You Write Books Because You Enjoy It
Well, tech books anyway. Charles Petzold has written an excellent post [http://www.charlespetzold.com/blog/2007/10/081247.html] on the state (and the point) of being a technical book author in response to Jeff Atwood’s own post [http://www.codinghorror.com/blog/archives/000971.html] on how he found writing his first book now that it has found its way to the shops [http://www.amazon.com/exec/obidos/ASIN/098028581X/hmobius-20].
And Charles has it pretty much spot on vis a vis the experience and the rewards of producing a 700+ page book. And the comments to the post are pretty much in two camps : ‘I chose to write a blog’ and ‘why don’t you self-publish?’ Ironically, Charles is probably one of the few technical authors who could go the way of lulu.com or Amazon’s createspace.com because he is well known enough to have knowledge of his book spread by word of mouth. Others would include Don Box, Scott Guthrie (if he ever chose to write one), and Bill Joy. Perhaps Miguel d’Icaza. The self-publishing route is double-edged. If you do go that way, you get no advance up front but you do get a higher return per book (with some payment to the printer pay book depending on the company you’ve gone with). It’s also true that post-publication, a self-published book will require more support and PR effort from you to get people to buy it.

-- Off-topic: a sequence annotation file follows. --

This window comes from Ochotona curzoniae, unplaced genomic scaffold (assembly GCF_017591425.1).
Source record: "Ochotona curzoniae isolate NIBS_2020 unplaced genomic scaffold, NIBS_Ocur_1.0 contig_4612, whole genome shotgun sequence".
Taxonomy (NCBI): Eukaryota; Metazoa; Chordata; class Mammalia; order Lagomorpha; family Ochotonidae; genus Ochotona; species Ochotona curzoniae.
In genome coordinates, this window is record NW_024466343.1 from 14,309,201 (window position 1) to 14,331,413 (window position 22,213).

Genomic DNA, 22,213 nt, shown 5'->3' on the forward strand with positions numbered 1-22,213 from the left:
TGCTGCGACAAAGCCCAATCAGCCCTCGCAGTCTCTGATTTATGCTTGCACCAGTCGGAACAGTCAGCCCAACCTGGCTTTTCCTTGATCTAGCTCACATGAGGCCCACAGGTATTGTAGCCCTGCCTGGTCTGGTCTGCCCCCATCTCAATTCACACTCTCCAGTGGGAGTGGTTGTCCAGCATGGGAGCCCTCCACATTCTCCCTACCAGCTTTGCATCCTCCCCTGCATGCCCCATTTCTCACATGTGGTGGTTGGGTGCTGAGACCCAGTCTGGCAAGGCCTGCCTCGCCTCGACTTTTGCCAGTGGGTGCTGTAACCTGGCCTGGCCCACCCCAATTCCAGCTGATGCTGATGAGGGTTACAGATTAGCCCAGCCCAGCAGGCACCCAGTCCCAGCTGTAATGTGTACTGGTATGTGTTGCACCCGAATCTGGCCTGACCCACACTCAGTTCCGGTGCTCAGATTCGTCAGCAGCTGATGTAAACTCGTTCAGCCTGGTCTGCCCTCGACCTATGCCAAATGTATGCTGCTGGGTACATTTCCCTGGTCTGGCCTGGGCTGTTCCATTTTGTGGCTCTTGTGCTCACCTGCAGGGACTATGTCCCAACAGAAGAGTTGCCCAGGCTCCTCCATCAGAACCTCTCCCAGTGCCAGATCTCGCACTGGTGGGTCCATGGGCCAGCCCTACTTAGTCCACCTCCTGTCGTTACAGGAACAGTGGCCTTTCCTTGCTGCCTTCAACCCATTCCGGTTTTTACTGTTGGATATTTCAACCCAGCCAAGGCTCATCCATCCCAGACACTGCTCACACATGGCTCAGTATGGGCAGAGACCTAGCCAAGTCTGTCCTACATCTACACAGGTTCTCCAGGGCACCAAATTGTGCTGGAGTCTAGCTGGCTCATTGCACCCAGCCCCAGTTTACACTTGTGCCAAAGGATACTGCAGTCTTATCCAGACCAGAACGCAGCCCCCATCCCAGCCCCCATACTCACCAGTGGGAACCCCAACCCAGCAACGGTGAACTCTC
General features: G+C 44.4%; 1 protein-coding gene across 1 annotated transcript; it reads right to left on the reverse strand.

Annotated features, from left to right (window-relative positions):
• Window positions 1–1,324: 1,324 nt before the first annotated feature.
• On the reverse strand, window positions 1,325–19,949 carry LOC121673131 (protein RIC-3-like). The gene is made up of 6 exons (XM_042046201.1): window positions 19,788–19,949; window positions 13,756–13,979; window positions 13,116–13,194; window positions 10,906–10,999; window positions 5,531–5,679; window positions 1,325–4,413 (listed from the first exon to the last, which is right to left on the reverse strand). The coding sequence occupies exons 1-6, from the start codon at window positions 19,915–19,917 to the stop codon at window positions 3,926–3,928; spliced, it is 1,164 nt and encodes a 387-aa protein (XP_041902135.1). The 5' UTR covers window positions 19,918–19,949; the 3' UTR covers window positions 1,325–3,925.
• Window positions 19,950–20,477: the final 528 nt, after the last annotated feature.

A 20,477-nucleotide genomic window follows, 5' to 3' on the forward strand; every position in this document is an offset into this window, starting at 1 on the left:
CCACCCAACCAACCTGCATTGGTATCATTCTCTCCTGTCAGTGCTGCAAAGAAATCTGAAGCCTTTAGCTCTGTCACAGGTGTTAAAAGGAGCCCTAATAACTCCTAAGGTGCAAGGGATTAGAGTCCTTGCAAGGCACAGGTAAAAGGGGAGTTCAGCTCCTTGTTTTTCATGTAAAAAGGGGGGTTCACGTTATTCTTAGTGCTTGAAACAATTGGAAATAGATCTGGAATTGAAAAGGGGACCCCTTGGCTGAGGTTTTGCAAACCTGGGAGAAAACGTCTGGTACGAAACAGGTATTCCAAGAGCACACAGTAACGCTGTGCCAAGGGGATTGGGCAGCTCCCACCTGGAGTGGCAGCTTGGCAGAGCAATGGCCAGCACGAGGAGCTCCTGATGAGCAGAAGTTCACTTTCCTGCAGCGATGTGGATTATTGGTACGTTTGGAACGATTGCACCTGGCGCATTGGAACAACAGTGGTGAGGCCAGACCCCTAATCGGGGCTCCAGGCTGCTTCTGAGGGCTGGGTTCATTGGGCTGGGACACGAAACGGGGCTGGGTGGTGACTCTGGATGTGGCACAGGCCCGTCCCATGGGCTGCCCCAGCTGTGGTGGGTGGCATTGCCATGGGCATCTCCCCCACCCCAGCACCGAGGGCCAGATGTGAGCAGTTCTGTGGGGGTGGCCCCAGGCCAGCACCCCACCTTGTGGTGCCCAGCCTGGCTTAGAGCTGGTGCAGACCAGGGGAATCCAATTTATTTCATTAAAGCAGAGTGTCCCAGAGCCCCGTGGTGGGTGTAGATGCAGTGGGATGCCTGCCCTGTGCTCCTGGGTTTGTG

As someone who’s now 200 pages into his 13th book, writing it in the wee small hours with support from Red Bull, I’d add two more brief points to Charles’ words on writing. You Write Books Because That’s What You Like To Do. Writing a book makes you learn and relearn your subject. Which is also good.Posted on October 11, 2007 #Prog ASP.NET 3.5 #Writing